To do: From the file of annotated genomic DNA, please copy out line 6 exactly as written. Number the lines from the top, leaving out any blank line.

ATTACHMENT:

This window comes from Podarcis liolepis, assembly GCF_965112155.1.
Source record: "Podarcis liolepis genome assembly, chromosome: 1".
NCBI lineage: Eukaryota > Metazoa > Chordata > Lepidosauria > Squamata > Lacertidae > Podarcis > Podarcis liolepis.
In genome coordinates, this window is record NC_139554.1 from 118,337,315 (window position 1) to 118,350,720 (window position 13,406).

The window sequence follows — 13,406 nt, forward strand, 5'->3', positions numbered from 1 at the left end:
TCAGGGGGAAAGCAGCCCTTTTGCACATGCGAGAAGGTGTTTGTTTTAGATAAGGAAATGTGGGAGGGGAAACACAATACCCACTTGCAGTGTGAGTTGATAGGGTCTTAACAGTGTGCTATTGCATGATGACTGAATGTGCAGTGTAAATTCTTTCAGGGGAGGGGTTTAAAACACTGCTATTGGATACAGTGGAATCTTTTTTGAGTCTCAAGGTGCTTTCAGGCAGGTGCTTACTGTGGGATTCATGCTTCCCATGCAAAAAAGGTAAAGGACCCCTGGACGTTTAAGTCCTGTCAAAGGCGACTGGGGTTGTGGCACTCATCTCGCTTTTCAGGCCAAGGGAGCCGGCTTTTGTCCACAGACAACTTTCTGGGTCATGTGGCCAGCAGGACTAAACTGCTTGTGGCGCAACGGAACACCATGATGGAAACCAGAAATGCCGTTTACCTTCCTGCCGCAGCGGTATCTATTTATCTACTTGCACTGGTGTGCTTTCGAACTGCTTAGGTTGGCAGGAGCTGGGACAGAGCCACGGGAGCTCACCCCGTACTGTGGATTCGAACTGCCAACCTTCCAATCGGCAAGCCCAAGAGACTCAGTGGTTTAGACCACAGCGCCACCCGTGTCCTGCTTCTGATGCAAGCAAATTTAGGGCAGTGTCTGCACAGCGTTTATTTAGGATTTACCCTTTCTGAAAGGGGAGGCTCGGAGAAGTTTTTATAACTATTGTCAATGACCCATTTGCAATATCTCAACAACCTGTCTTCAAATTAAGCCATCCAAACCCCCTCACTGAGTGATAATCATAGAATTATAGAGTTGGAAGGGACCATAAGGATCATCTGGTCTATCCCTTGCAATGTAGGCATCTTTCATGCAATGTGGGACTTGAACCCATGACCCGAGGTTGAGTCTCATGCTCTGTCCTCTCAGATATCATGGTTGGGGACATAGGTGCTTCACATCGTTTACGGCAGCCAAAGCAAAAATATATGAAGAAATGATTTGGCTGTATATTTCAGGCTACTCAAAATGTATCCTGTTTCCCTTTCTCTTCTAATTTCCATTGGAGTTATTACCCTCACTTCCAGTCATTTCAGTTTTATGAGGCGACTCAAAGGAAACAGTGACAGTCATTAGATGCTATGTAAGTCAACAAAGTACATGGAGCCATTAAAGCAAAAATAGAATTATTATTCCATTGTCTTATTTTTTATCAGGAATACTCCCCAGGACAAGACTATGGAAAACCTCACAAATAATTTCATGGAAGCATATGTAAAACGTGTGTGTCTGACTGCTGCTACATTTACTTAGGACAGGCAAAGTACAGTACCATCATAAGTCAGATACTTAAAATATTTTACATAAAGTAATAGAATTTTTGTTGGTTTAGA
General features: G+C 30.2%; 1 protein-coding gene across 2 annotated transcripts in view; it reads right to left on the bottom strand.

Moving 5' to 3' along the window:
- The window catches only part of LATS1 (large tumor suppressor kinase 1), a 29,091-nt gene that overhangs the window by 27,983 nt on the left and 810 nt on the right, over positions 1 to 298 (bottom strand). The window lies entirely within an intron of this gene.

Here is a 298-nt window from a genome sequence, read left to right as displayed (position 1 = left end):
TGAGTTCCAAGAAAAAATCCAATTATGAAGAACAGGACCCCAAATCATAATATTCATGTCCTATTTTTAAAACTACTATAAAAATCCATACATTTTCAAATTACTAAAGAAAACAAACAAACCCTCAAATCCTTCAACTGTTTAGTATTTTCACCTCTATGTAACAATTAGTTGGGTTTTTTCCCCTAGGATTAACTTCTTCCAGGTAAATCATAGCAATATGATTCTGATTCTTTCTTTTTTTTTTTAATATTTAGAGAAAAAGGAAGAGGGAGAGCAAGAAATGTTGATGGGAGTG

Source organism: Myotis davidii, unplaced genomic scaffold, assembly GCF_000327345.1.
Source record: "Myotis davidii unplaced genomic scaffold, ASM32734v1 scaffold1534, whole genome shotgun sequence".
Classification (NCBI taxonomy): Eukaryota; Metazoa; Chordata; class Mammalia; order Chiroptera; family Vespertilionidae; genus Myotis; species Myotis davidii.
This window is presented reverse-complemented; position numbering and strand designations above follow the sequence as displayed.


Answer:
TCAGGGGGAAAGCAGCCCTTTTGCACATGCGAGAAGGTGTTTGTTTTAGATAAGGAAATGTGGGAGGGGAAACACAATACCCACTTGCAGTGTGAGTTGATAGGGTCTTAACAGTGTGCTATTGCATGATGACTGAATGTGCAGTGTAAATTCTTTCAGGGGAGGGGTTTAAAACACTGCTATTGGATACAGTGGAATCTTTTTTGAGTCTCAAGGTGCTTTCAGGCAGGTGCTTACTGTGGGATTCATGCTTCCCATGCAAAAAAGGTAAAGGACCCCTGGACGTTTAAGTCCTGTCAAAGGCGACTGGGGTTGTGGCACTCATCTCGCTTTTCAGGCCAAGGGAGCCGGCTTTTGTCCACAGACAACTTTCTGGGTCATGTGGCCAGCAGGACTAAACTGCTTGTGGCGCAACGGAACACCATGATGGAAACCAGAAATGCCGTTTACCTTCCTGCCGCAGCGGTATCTATTTATCTACTTGCACTGGTGTGCTTTCGAACTGCTTAGGTTGGCAGGAGCTGGGACAGAGCCACGGGAGCTCACCCCGTACTGTGGATTCGAACTGCCAACCTTCCAATCGGCAAGCCCAAGAGACTCAGTGGTTTAGACCACAGCGCCACCCGTGTCCTGCTTCTGATGCAAGCAAATTTAGGGCAGTGTCTGCACAGCGTTTATTTAGGATTTACCCTTTCTGAAAGGGGAGGCTCGGAGAAGTTTTTATAACTATTGTCAATGACCCATTTGCAATATCTCAACAACCTGTCTTCAAATTAAGCCATCCAAACCCCCTCACTGAGTGATAATCATAGAATTATAGAGTTGGAAGGGACCATAAGGATCATCTGGTCTATCCCTTGCAATGTAGGCATCTTTCATGCAATGTGGGACTTGAACCCATGACCCGAGGTTGAGTCTCATGCTCTGTCCTCTCAGATATCATGGTTGGGGACATAGGTGCTTCACATCGTTTACGGCAGCCAAAGCAAAAATATATGAAGAAATGATTTGGCTGTATATTTCAGGCTACTCAAAATGTATCCTGTTTCCCTTTCTCTTCTAATTTCCATTGGAGTTATTACCCTCACTTCCAGTCATTTCAGTTTTATGAGGCGACTCAAAGGAAACAGTGACAGTCATTAGATGCTATGTAAGTCAACAAAGTACATGGAGCCATTAAAGCAAAAATAGAATTATTATTCCATTGTCTTATTTTTTATCAGGAATACTCCCCAGGACAAGACTATGGAAAACCTCACAAATAATTTCATGGAAGCATATGTAAAACGTGTGTGTCTGACTGCTGCTACATTTACTTAGGACAGGCAAAGTACAGTACCATCATAAGTCAGATACTTAAAATATTTTACATAAAGTAATAGAATTTTTGTTGGTTTAGA